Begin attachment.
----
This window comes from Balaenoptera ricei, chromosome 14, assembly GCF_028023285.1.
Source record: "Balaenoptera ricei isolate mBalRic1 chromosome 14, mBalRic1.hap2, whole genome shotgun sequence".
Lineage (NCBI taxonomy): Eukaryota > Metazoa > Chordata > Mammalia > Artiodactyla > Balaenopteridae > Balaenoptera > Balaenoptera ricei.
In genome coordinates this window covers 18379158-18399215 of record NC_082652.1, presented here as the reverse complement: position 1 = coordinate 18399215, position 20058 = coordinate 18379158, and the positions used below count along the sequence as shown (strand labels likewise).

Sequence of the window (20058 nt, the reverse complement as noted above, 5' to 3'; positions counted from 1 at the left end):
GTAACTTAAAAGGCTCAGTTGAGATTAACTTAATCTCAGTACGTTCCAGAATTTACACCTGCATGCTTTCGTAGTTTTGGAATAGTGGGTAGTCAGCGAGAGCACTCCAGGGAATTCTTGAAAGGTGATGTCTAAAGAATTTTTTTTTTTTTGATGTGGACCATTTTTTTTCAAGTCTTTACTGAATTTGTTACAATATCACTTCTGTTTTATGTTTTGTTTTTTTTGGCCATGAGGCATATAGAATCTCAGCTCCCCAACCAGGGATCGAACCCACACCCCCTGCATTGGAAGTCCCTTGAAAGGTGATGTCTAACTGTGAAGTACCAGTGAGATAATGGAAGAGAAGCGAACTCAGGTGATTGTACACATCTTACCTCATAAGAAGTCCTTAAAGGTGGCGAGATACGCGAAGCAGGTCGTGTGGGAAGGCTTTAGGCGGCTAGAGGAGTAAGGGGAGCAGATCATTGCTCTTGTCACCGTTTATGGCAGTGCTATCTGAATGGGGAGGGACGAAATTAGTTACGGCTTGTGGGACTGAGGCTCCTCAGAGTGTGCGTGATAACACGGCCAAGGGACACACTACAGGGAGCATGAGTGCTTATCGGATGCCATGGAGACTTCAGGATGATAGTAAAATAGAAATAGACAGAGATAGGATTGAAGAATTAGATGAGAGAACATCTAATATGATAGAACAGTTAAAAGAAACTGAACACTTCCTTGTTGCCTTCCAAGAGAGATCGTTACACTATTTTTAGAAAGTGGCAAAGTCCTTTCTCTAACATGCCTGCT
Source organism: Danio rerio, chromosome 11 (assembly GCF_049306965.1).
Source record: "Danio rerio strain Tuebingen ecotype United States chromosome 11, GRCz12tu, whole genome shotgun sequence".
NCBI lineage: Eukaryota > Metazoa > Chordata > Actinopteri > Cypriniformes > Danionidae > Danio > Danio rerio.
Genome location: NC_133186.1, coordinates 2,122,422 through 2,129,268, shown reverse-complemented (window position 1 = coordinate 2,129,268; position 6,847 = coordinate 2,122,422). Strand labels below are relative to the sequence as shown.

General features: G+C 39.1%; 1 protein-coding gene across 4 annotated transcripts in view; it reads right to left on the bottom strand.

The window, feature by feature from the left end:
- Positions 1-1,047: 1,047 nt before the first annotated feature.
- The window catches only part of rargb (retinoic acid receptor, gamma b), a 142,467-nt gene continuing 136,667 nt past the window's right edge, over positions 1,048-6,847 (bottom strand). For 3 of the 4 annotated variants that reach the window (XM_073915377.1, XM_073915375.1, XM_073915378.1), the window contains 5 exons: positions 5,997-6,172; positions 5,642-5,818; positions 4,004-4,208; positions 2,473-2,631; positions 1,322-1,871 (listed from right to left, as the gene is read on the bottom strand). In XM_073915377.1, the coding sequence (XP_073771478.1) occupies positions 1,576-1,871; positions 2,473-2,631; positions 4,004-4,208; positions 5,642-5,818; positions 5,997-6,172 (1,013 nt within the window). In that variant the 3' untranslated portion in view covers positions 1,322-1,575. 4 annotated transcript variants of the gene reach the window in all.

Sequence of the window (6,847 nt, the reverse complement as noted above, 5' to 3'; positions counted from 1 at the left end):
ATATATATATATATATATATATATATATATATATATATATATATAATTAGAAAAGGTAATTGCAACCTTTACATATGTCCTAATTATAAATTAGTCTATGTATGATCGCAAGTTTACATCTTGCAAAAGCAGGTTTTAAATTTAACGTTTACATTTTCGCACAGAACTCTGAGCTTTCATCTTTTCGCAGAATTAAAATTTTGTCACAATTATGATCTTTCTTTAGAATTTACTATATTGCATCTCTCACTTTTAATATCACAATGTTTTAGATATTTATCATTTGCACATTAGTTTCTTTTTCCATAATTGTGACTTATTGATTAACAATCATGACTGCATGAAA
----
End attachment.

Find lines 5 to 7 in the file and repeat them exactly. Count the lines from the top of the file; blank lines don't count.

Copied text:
Sequence of the window (20058 nt, the reverse complement as noted above, 5' to 3'; positions counted from 1 at the left end):
GTAACTTAAAAGGCTCAGTTGAGATTAACTTAATCTCAGTACGTTCCAGAATTTACACCTGCATGCTTTCGTAGTTTTGGAATAGTGGGTAGTCAGCGAGAGCACTCCAGGGAATTCTTGAAAGGTGATGTCTAAAGAATTTTTTTTTTTTTGATGTGGACCATTTTTTTTCAAGTCTTTACTGAATTTGTTACAATATCACTTCTGTTTTATGTTTTGTTTTTTTTGGCCATGAGGCATATAGAATCTCAGCTCCCCAACCAGGGATCGAACCCACACCCCCTGCATTGGAAGTCCCTTGAAAGGTGATGTCTAACTGTGAAGTACCAGTGAGATAATGGAAGAGAAGCGAACTCAGGTGATTGTACACATCTTACCTCATAAGAAGTCCTTAAAGGTGGCGAGATACGCGAAGCAGGTCGTGTGGGAAGGCTTTAGGCGGCTAGAGGAGTAAGGGGAGCAGATCATTGCTCTTGTCACCGTTTATGGCAGTGCTATCTGAATGGGGAGGGACGAAATTAGTTACGGCTTGTGGGACTGAGGCTCCTCAGAGTGTGCGTGATAACACGGCCAAGGGACACACTACAGGGAGCATGAGTGCTTATCGGATGCCATGGAGACTTCAGGATGATAGTAAAATAGAAATAGACAGAGATAGGATTGAAGAATTAGATGAGAGAACATCTAATATGATAGAACAGTTAAAAGAAACTGAACACTTCCTTGTTGCCTTCCAAGAGAGATCGTTACACTATTTTTAGAAAGTGGCAAAGTCCTTTCTCTAACATGCCTGCT
Source organism: Danio rerio, chromosome 11 (assembly GCF_049306965.1).